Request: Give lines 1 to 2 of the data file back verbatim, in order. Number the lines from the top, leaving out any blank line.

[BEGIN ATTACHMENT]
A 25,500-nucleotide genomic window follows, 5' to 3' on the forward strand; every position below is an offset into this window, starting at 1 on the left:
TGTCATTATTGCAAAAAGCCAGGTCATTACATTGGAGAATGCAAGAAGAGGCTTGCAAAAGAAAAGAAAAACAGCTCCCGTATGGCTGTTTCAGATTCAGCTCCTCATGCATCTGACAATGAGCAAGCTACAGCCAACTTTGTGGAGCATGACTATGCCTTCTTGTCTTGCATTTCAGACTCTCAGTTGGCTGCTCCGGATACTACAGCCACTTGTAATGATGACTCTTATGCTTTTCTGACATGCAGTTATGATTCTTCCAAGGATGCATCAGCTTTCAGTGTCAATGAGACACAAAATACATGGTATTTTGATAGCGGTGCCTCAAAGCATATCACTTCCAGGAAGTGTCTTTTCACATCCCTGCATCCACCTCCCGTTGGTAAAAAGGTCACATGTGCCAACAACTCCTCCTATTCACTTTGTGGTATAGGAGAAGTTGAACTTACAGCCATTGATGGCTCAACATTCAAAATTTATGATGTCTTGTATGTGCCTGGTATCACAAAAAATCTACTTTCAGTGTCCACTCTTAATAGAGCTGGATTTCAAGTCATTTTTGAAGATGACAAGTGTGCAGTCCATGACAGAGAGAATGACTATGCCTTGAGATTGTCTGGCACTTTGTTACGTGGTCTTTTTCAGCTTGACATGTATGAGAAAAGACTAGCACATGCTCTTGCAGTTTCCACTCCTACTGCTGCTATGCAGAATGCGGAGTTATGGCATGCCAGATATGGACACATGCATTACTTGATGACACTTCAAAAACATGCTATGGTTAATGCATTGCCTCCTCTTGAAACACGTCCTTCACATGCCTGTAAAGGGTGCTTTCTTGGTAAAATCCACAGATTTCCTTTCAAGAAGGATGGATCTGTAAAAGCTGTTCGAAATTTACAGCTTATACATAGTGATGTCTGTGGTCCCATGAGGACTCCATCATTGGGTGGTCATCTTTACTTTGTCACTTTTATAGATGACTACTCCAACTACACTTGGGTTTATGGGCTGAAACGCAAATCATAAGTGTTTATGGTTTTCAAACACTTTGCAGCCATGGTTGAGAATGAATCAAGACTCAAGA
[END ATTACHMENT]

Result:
A 25,500-nucleotide genomic window follows, 5' to 3' on the forward strand; every position below is an offset into this window, starting at 1 on the left:
TGTCATTATTGCAAAAAGCCAGGTCATTACATTGGAGAATGCAAGAAGAGGCTTGCAAAAGAAAAGAAAAACAGCTCCCGTATGGCTGTTTCAGATTCAGCTCCTCATGCATCTGACAATGAGCAAGCTACAGCCAACTTTGTGGAGCATGACTATGCCTTCTTGTCTTGCATTTCAGACTCTCAGTTGGCTGCTCCGGATACTACAGCCACTTGTAATGATGACTCTTATGCTTTTCTGACATGCAGTTATGATTCTTCCAAGGATGCATCAGCTTTCAGTGTCAATGAGACACAAAATACATGGTATTTTGATAGCGGTGCCTCAAAGCATATCACTTCCAGGAAGTGTCTTTTCACATCCCTGCATCCACCTCCCGTTGGTAAAAAGGTCACATGTGCCAACAACTCCTCCTATTCACTTTGTGGTATAGGAGAAGTTGAACTTACAGCCATTGATGGCTCAACATTCAAAATTTATGATGTCTTGTATGTGCCTGGTATCACAAAAAATCTACTTTCAGTGTCCACTCTTAATAGAGCTGGATTTCAAGTCATTTTTGAAGATGACAAGTGTGCAGTCCATGACAGAGAGAATGACTATGCCTTGAGATTGTCTGGCACTTTGTTACGTGGTCTTTTTCAGCTTGACATGTATGAGAAAAGACTAGCACATGCTCTTGCAGTTTCCACTCCTACTGCTGCTATGCAGAATGCGGAGTTATGGCATGCCAGATATGGACACATGCATTACTTGATGACACTTCAAAAACATGCTATGGTTAATGCATTGCCTCCTCTTGAAACACGTCCTTCACATGCCTGTAAAGGGTGCTTTCTTGGTAAAATCCACAGATTTCCTTTCAAGAAGGATGGATCTGTAAAAGCTGTTCGAAATTTACAGCTTATACATAGTGATGTCTGTGGTCCCATGAGGACTCCATCATTGGGTGGTCATCTTTACTTTGTCACTTTTATAGATGACTACTCCAACTACACTTGGGTTTATGGGCTGAAACGCAAATCATAAGTGTTTATGGTTTTCAAACACTTTGCAGCCATGGTTGAGAATGAATCAAGACTCAAGA